I&J convened

Published on
June 11, 2016

Fragmentation and Digital Sovereignty

On June 10, 2016, Internet & Jurisdiction’s Paul Fehlinger co-moderated the last plenary session of EuroDIG 2016, titled Internet Fragmentation and Digital Sovereignty: Implications for Europe. Mr. Fehlinger was also involved in planning and organizing the session. The 2016 EuroDIG was held in Brussels, Belgium.

The plenary session discussed 

  • The meaning of “Internet fragmentation” and “digital sovereignty”;
  • The social, political, and economic costs of unintended fragmentation; and 
  • How Europe should proceed in addressing this challenge. 

Additionally, the session explored how national jurisdiction can be applied online without re-erecting national borders on the global Internet, and whether the necessary legal tools and frameworks are in place to manage transnational Internet demands. Issues specific to the European Union were discussed included enforcement of the right to be de-indexed, privacy protection and data localization, the Digital Single Market, and Internet governance provisions in trade agreements.

The session was divided into two conceptual parts: fragmentation in general (moderated by Wolfgang Kleinwächter) and resulting jurisdictional challenges (moderated by Paul Fehlinger).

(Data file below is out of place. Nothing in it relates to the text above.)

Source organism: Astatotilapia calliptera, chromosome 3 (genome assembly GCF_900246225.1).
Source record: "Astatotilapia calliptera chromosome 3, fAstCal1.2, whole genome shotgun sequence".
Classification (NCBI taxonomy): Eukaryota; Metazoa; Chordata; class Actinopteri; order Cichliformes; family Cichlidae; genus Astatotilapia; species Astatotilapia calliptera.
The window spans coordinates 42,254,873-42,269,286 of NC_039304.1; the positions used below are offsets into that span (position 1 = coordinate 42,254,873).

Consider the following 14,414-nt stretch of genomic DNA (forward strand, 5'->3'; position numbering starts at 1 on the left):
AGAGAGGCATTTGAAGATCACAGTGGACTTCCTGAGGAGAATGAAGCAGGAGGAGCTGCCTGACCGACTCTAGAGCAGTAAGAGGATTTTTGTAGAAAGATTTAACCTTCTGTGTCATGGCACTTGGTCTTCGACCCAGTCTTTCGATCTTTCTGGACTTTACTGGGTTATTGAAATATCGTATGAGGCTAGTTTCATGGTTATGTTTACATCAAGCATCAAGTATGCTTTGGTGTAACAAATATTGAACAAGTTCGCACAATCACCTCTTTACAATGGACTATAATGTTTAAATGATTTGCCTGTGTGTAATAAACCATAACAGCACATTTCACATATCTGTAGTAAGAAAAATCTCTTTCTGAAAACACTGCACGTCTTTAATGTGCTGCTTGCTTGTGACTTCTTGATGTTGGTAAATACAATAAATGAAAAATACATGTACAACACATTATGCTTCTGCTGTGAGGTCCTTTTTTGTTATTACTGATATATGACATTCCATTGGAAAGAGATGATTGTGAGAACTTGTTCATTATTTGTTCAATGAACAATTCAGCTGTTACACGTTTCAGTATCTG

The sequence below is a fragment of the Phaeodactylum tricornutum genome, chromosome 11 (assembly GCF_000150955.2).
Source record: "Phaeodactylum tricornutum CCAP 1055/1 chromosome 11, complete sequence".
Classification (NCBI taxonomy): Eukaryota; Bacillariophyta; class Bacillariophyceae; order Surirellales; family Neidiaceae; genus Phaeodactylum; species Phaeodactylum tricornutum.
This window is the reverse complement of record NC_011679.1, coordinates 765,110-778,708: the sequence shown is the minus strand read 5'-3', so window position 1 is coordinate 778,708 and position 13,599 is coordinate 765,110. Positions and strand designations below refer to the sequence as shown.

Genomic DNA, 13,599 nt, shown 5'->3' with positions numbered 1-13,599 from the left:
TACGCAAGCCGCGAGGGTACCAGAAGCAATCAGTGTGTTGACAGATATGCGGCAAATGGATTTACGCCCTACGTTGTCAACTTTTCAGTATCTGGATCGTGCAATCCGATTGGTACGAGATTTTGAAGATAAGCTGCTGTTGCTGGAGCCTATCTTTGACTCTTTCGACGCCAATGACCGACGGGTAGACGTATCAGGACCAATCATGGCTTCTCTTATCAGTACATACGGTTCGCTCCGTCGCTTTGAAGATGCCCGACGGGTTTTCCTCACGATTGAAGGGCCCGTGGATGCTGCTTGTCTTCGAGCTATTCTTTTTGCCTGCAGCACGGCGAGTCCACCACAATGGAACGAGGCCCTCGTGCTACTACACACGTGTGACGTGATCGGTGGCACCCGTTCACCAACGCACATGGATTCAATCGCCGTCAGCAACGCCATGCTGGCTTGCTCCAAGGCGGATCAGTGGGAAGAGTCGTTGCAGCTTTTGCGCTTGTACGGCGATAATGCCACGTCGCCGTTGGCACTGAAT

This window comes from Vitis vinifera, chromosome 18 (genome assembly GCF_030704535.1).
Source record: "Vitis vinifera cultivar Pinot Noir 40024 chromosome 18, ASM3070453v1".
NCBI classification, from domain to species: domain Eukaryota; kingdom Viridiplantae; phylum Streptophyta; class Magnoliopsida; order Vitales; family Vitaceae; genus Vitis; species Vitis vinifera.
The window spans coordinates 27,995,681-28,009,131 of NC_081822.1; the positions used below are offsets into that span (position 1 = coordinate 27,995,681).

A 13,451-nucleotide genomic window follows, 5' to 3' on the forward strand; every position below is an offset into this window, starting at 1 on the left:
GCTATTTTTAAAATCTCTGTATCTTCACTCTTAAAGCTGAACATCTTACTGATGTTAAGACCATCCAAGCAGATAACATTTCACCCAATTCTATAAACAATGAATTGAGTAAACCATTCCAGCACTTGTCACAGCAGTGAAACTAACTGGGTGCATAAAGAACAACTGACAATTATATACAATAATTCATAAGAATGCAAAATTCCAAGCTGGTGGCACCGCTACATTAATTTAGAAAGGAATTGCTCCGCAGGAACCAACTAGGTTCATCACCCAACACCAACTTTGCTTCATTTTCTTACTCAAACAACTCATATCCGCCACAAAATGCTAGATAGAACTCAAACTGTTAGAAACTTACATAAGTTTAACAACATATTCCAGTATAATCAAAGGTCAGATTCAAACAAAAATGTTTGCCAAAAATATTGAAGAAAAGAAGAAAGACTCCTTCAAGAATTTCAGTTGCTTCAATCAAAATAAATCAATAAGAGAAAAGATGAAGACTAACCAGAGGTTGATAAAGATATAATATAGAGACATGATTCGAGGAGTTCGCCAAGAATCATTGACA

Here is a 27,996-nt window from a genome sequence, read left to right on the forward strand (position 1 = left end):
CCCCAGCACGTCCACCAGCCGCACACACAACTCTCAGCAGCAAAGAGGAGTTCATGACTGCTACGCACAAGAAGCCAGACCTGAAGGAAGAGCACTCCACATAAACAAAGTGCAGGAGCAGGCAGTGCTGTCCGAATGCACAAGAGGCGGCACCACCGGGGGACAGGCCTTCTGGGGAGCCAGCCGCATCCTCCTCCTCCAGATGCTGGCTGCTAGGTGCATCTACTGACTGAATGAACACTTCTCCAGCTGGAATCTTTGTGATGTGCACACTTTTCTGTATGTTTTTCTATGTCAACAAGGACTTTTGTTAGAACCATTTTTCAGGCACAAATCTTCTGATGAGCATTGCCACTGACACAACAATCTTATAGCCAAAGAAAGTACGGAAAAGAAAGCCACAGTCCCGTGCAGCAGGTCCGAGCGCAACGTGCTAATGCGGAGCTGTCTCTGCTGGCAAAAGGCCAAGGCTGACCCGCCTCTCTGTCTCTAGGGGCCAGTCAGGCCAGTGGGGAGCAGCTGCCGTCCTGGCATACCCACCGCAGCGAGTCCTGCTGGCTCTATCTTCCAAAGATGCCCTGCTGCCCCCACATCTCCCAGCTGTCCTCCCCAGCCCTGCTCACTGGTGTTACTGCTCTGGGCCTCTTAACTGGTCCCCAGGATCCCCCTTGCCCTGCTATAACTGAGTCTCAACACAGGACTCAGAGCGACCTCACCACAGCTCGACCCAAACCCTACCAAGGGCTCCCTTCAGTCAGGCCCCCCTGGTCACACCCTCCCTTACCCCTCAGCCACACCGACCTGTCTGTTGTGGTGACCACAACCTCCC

Göran Marby

President and CEO


John Frank

Vice President, EU Government Affairs


Elfa Ýr Gylfadóttir

Director, Media Commission

Ministry of Communications, Iceland

Marietje Schaake


European Parliament

Roberto Viola

General Director, DG CONNECT

European Commission

About EuroDIG

The Pan-European Dialogue on Internet Governance (EuroDIG) is an open platform for informal and inclusive discussions on public policy issues related to Internet governance. Since 2008, EuroDIG has pulled together a variety of actors and national perspectives in an open and multistakeholder forum to share their expertise and best practices and, where possible, identify common ground.

EuroDIG is supported by a group of institutional partners, namely the Council of Europe, the European Commission, the European Regional At-Large Organization (EURALO), the European Broadcasting Union (EBU), the Internet Corporation for Assigned Names and Numbers (ICANN), the Internet Society (ISOC), the Federal Office of Communications of Switzerland (OFCOM), and the Réseaux IP Européens Network Coordination Centre (RIPE NCC).